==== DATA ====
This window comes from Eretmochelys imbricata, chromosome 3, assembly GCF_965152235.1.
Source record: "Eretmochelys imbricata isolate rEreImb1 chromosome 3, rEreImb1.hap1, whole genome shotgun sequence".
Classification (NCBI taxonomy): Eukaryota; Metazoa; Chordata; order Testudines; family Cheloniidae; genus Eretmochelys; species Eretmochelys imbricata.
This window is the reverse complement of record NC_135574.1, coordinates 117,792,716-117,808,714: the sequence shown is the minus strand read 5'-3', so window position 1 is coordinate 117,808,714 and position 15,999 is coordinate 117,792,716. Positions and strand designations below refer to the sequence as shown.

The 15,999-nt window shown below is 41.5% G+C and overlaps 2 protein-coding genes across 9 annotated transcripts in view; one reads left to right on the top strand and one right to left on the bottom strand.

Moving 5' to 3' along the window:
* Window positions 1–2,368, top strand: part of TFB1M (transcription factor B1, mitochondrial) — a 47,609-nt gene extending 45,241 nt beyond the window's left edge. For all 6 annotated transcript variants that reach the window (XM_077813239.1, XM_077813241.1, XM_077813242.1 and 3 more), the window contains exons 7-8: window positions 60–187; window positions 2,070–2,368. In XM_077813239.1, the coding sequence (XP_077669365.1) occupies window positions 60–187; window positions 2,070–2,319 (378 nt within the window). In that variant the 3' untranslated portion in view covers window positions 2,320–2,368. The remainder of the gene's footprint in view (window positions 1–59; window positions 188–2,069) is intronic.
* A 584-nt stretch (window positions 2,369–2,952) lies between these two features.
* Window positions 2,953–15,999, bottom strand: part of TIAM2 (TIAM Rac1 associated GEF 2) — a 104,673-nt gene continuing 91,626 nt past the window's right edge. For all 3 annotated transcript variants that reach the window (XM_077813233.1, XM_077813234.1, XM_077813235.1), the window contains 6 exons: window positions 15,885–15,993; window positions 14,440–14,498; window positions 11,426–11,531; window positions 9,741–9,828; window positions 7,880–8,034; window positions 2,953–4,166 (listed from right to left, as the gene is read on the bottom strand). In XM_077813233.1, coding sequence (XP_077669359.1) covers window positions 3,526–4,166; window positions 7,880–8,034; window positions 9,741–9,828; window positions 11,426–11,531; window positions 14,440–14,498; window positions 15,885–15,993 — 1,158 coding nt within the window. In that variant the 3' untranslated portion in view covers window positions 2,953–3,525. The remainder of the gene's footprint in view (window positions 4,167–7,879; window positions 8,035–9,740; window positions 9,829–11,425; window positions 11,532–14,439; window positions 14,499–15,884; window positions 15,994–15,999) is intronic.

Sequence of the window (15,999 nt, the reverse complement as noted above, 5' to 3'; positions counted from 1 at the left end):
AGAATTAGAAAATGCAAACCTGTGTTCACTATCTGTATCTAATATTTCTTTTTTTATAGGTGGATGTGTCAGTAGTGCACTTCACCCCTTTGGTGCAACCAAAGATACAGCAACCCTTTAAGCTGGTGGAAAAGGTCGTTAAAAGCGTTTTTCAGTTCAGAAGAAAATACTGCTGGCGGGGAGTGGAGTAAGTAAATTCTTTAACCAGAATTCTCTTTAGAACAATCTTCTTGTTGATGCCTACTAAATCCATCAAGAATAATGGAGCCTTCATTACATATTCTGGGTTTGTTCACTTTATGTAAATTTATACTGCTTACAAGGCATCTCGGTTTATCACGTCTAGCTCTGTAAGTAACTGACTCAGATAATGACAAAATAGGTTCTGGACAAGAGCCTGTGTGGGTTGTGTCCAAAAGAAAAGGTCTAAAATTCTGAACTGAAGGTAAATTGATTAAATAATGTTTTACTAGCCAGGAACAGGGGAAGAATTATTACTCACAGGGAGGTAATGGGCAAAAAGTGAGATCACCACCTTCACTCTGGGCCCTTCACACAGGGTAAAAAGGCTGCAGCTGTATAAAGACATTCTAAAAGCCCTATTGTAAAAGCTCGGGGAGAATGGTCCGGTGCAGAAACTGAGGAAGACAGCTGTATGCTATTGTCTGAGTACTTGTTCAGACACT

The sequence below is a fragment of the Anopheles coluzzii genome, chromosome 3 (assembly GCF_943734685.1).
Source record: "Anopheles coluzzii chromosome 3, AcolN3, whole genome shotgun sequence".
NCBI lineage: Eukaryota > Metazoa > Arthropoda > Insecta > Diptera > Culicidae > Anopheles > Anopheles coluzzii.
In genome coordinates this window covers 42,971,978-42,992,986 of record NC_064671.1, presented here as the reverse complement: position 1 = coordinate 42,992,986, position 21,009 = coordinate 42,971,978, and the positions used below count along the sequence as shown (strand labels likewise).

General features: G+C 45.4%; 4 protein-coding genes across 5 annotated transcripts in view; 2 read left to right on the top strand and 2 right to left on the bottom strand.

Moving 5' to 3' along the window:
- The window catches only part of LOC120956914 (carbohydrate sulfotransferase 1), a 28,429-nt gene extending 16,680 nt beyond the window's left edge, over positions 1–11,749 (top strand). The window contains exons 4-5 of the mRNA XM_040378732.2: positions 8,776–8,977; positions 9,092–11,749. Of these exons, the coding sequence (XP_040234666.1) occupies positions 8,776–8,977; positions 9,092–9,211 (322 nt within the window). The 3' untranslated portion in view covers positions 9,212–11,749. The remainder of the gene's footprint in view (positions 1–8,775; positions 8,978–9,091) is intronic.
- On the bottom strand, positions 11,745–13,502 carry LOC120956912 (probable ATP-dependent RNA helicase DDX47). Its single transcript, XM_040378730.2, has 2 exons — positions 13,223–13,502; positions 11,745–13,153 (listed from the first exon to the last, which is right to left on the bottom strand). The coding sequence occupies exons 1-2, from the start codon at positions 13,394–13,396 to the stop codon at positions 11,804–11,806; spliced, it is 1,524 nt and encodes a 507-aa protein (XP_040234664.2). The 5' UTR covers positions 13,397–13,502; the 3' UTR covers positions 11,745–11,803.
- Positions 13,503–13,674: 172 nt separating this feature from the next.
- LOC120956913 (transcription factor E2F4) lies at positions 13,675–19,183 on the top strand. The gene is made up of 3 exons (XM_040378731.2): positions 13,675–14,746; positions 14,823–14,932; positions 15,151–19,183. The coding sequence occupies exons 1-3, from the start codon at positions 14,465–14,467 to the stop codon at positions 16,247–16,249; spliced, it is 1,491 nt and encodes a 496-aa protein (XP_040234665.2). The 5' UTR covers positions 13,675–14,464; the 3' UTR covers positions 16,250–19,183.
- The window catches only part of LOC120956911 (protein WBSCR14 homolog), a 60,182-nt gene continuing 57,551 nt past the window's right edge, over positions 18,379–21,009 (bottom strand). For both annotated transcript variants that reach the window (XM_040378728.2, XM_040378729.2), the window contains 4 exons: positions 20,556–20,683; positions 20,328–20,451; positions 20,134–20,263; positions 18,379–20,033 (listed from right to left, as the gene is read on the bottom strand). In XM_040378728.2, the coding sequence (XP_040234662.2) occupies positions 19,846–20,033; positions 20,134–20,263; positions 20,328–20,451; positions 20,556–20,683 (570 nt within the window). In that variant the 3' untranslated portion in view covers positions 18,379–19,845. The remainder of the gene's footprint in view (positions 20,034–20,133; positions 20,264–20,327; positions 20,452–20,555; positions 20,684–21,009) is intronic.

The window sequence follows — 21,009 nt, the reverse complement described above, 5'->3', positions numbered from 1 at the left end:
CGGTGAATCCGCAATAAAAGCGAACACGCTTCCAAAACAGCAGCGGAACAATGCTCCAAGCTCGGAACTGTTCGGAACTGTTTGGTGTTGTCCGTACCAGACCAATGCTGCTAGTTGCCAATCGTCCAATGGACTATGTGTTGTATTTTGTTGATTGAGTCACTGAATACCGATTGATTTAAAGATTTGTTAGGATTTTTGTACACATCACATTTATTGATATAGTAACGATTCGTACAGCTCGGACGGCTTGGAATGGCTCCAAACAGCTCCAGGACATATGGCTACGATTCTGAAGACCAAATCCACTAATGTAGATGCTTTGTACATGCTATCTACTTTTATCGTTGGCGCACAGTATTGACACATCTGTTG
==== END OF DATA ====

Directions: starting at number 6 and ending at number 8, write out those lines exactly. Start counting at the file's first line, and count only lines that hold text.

Moving 5' to 3' along the window:
* Window positions 1–2,368, top strand: part of TFB1M (transcription factor B1, mitochondrial) — a 47,609-nt gene extending 45,241 nt beyond the window's left edge. For all 6 annotated transcript variants that reach the window (XM_077813239.1, XM_077813241.1, XM_077813242.1 and 3 more), the window contains exons 7-8: window positions 60–187; window positions 2,070–2,368. In XM_077813239.1, the coding sequence (XP_077669365.1) occupies window positions 60–187; window positions 2,070–2,319 (378 nt within the window). In that variant the 3' untranslated portion in view covers window positions 2,320–2,368. The remainder of the gene's footprint in view (window positions 1–59; window positions 188–2,069) is intronic.
* A 584-nt stretch (window positions 2,369–2,952) lies between these two features.